So the time sequence fit—right when smartphones became common and teens started spending less time face-to-face, their psychological well-being plummeted. The next question was whether smartphones might be linked to lower well-being among individuals. In my analyses of MtF and the CDC's Youth Risk Surveillance System data for the book, I found they were—teens who spent more time on screens were less happy, more depressed, and had more risk factors for suicide. Those links remained when possible confounding factors such as gender, race, and socioeconomic status were taken into account. [A study] randomly assigned adults to give up Facebook for a week, or not. Those who gave up Facebook ended the week happier, less lonely, and less depressed.
Not only that: No one disputes that in-person social interaction is linked to better mental health. So even if we dismiss the correlation between social media and depression—say, calling it neutral—the decline in in-person social interaction could certainly account for the increase in depression and unhappiness. And why has in-person social interaction declined? Probably because screen time increased.
None of this means you should yank the smartphone out of your teens’ hands. As other studies have also documented, moderate use of smartphones (around an hour a day) is not harmful. In my analyses of data from the Youth Risk Surveillance System survey administered by the CDC, negative effects on mental health appeared only after two or more hours a day of use. Of course, most teens (and many adults) use their smartphones much more than two hours a day (the average is six to eight hours during leisure time), so it makes sense to consider setting limits.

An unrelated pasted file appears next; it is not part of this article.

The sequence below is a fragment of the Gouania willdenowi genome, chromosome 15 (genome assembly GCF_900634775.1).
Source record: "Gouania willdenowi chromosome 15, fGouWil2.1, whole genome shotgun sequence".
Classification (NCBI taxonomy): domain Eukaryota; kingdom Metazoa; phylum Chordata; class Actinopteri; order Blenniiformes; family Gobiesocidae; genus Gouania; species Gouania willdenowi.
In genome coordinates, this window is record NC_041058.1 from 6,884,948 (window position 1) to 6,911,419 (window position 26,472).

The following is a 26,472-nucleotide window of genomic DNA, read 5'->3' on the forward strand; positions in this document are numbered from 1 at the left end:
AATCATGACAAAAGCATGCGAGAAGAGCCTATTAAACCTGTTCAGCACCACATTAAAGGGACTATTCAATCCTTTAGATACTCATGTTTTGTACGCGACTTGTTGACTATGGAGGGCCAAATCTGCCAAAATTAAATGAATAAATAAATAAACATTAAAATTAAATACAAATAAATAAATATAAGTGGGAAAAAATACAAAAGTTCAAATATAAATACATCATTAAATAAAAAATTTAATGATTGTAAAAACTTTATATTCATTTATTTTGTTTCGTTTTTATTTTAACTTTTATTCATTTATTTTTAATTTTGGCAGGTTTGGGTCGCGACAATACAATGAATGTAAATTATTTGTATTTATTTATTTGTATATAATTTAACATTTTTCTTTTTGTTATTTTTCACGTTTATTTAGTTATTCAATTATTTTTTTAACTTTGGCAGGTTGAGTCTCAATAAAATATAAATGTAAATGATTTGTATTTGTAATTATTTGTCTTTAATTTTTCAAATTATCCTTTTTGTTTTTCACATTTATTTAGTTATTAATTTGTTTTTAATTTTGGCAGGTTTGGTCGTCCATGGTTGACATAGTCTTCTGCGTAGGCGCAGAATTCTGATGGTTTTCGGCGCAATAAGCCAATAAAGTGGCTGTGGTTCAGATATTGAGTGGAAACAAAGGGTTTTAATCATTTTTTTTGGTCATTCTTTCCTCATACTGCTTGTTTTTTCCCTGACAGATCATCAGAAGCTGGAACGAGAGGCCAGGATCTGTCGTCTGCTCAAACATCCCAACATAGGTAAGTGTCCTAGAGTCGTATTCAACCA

[It is not] OK that 50% more teens suffered from major depression in 2015 vs. just four years before. It is not OK that the suicide rate for teen girls is at its highest level since 1975. It is not OK that twice as many children and teens are now hospitalized for self-harm or suicidal thoughts. It is not OK that more teens say that they are lonely and feel hopeless.
Given the undeniably negative trends in teens' mental health and the evidence suggesting smartphone use is at least partially behind them, it makes sense to limit kids' and teens' smartphone use. As with any intervention, the risks of doing something vs. doing nothing must be considered. There doesn't seem to be much risk involved in limiting smartphone use to 90 minutes a day or less. However, doing nothing and having teens continue to spend 6+ hours a day with new media risks having these negative mental health trends continue.
If you are struggling with depression, please visit the Happy Camp Community Center. We are open Tuesday through Thursday from 9am to 4pm; we can refer you to Siskiyou County’s Behavioral Health Services. Alternatively you can contact SAMHSA’s National Helpline at 1-800-662-HELP (4357).
Happy Camp Community Action, Inc. is a Non-profit organization dedicated to economic development and youth programs in Happy Camp, California and surrounding communities.